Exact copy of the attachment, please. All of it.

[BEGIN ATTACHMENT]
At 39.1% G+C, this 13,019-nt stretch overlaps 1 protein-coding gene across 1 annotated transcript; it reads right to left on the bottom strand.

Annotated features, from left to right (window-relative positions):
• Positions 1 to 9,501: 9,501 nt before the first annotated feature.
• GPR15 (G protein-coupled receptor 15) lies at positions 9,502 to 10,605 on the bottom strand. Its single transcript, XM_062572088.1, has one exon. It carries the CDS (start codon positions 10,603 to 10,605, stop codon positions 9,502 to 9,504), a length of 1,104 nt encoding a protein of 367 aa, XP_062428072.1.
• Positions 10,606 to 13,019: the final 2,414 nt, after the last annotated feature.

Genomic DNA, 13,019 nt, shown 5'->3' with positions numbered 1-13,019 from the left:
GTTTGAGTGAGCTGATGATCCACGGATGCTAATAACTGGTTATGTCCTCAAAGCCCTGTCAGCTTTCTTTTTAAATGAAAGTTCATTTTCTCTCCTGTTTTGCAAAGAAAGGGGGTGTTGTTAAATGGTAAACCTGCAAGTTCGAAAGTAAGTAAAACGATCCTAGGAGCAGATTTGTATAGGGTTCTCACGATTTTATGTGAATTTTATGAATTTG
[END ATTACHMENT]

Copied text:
At 39.1% G+C, this 13,019-nt stretch overlaps 1 protein-coding gene across 1 annotated transcript; it reads right to left on the bottom strand.

Annotated features, from left to right (window-relative positions):
• Positions 1 to 9,501: 9,501 nt before the first annotated feature.
• GPR15 (G protein-coupled receptor 15) lies at positions 9,502 to 10,605 on the bottom strand. Its single transcript, XM_062572088.1, has one exon. It carries the CDS (start codon positions 10,603 to 10,605, stop codon positions 9,502 to 9,504), a length of 1,104 nt encoding a protein of 367 aa, XP_062428072.1.
• Positions 10,606 to 13,019: the final 2,414 nt, after the last annotated feature.

Genomic DNA, 13,019 nt, shown 5'->3' with positions numbered 1-13,019 from the left:
GTTTGAGTGAGCTGATGATCCACGGATGCTAATAACTGGTTATGTCCTCAAAGCCCTGTCAGCTTTCTTTTTAAATGAAAGTTCATTTTCTCTCCTGTTTTGCAAAGAAAGGGGGTGTTGTTAAATGGTAAACCTGCAAGTTCGAAAGTAAGTAAAACGATCCTAGGAGCAGATTTGTATAGGGTTCTCACGATTTTATGTGAATTTTATGAATTTG